Back to basics: Disability discrimination in the workplace

Unless you’ve been walking around with your eyes and ears closed to the world, you can’t have failed to notice Mencap’s #HereIAm campaign, which recently entered its third year. And this is exactly what the UK’s leading charity for learning disabilities is trying to confront – the lack of acknowledgement of those with disabilities; here I am, see me, hear me.

So let’s take a closer look at disability discrimination in the workplace.

How is a disability defined under the Equality Act?

Under the Equality Act 2010, disability is a protected characteristic and defined as “a physical or mental impairment that has a ‘substantial’ and ‘long-term’ negative effect on your ability to do normal daily activities.”

“Substantial” means the effect of the disability is not minor or trivial, rather significantly affects a person’s ability to carry out routine daily tasks such as getting dressed.

“Long-term” means the effects of the condition affect (or are likely to affect) the person for 12 months or more. There are some conditions (such as cancer, multiple schlorisis, HIV), however, where the person is identified as having a disability from the moment of diagnosis.

What forms does disability discrimination take in the workplace?

The Equality Act protects employees from discrimination during every stage of employment from recruitment, pay and training to promotion, benefits, retirement, redundancy and dismissal.

The Act also covers various forms of discrimination:

Direct discrimination – when an employee is treated unfairly due to their known disability.

Discrimination by perception – when an employee is treated unfairly because they are perceived to have a disability (regardless of whether or not they actually have that disability).

Discrimination by association – when an employee is treated unfairly because they are connected to someone with a disability, for example those who are caring for a child or parent.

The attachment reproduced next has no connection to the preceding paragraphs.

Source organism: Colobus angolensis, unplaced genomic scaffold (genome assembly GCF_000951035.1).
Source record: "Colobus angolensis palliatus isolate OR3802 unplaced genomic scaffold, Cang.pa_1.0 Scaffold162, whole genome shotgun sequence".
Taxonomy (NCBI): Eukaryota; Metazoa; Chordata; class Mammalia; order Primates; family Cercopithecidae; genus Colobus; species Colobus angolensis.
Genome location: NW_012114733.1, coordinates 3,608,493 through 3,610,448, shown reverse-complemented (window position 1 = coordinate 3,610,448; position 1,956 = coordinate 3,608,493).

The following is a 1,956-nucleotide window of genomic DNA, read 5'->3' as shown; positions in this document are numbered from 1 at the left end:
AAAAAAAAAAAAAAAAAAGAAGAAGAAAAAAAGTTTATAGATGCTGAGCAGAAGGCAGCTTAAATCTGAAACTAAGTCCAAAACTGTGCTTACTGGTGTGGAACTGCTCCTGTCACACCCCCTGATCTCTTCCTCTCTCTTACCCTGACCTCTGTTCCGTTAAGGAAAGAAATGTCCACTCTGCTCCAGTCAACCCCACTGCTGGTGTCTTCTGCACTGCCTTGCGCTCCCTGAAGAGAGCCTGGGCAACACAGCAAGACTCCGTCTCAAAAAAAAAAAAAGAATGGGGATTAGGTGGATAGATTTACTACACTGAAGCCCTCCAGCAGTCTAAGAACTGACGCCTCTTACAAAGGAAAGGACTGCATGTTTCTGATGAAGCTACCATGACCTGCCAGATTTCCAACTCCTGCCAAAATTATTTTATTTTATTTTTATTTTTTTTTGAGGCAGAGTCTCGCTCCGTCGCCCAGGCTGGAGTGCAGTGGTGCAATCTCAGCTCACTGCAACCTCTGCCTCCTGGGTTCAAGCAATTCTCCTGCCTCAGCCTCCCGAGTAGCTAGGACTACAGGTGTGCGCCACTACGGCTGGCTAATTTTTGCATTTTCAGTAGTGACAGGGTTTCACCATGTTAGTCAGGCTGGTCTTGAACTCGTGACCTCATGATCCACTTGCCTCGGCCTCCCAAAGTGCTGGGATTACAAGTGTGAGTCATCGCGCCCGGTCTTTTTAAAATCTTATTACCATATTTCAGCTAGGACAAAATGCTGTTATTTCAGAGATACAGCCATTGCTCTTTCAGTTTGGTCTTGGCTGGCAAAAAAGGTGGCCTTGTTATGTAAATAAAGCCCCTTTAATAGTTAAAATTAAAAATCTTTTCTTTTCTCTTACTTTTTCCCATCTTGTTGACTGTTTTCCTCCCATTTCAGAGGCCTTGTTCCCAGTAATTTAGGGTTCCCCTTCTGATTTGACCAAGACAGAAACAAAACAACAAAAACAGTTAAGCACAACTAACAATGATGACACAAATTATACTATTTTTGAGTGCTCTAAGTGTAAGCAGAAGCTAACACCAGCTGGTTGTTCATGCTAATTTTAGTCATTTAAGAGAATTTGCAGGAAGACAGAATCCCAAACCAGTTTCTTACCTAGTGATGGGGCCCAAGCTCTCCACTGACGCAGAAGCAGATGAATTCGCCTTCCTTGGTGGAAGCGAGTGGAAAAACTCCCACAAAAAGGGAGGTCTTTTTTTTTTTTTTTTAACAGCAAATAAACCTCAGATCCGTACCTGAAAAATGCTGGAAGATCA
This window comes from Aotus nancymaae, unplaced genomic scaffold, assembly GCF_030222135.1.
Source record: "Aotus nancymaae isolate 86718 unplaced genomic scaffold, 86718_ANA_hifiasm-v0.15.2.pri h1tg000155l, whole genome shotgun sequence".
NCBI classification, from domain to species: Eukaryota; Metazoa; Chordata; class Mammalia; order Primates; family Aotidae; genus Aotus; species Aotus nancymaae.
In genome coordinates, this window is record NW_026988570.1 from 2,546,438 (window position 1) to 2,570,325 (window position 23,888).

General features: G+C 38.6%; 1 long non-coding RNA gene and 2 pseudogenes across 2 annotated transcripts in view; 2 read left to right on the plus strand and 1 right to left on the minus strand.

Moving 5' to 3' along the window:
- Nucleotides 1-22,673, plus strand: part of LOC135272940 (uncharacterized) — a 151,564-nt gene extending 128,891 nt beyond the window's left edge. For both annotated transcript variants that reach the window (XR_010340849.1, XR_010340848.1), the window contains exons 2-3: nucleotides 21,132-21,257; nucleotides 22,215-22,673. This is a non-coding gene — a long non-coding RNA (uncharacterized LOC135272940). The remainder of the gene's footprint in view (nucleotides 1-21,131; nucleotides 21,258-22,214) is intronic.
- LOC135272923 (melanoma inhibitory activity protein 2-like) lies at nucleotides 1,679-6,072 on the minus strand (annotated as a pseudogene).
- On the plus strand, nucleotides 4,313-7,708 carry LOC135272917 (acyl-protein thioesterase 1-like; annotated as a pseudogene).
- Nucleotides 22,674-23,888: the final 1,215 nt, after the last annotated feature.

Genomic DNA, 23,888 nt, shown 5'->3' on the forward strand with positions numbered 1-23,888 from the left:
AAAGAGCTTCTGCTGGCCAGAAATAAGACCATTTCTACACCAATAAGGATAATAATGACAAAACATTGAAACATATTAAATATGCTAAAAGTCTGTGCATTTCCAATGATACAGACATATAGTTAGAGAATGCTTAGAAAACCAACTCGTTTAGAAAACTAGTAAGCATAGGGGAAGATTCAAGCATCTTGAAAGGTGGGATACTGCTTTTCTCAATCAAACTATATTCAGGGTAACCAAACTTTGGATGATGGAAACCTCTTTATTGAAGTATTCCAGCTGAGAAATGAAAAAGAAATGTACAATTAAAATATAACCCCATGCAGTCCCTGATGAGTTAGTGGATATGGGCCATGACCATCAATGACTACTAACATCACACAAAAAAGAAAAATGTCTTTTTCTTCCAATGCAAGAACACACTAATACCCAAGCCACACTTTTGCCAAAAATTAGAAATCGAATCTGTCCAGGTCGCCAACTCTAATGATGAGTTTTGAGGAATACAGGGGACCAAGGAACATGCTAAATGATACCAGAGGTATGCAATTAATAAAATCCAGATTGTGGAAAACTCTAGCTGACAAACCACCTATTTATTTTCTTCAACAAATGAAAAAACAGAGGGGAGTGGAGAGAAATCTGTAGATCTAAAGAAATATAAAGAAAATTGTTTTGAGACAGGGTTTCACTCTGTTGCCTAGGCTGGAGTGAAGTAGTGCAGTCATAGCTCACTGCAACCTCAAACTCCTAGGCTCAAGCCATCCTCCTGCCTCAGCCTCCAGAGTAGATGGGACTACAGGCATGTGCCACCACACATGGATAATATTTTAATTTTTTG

Indirect discrimination – this relates to a change to or introduction of policies and procedures that unfairly disadvantage an employee with a disability.

Harassment – when an employee with a disability is subjected to unwanted and inappropriate behaviour that causes distress, humiliation and offense.

Is obesity covered by the Equality Act?

Obesity is not considered a disability under the Equality Act. However, obesity may lead to conditions such as diabetes, physical impairment such as joint pain, and mental illness such as depression. These conditions can have a substantial and long-term effect on a person’s life; therefore, it is the resulting conditions of obesity rather than obesity itself that means that person is protected under the Equality Act. An employee should also not be subjected to harassment or bullying because of their weight.

How do we improve the workplace for disabled employees?

Mencap’s #HereIAm campaign identifies “there are 1.4 million people in the UK with a learning disability”, yet “just 6% of people with a learning disability known to social services are in paid employment”.

We need to ensure our workplaces offer a supportive and inclusive environment for disabled employees.

Employers have a duty to make reasonable adjustments to ensure disabled employee can carry out their role – particularly if the current place, practice or procedure of an organisation unfairly disadvantages an employee with a disability. It is important to note here that employers who do not adhere to their duty to provide reasonable adjustments risk discriminating against disabled employees.

Reasonable adjustments may include allocated parking spaces closer to the office building, a desk with adjustable height, allowing for regular breaks, offering flexible working or providing an employee with a mentor.

So how do we ensure we provide this supportive environment where reasonable adjustments can be made? By opening up the conversation and asking disabled employees how they can be supported to help them fulfil their role – asking, rather than assuming, or worse, box ticking!

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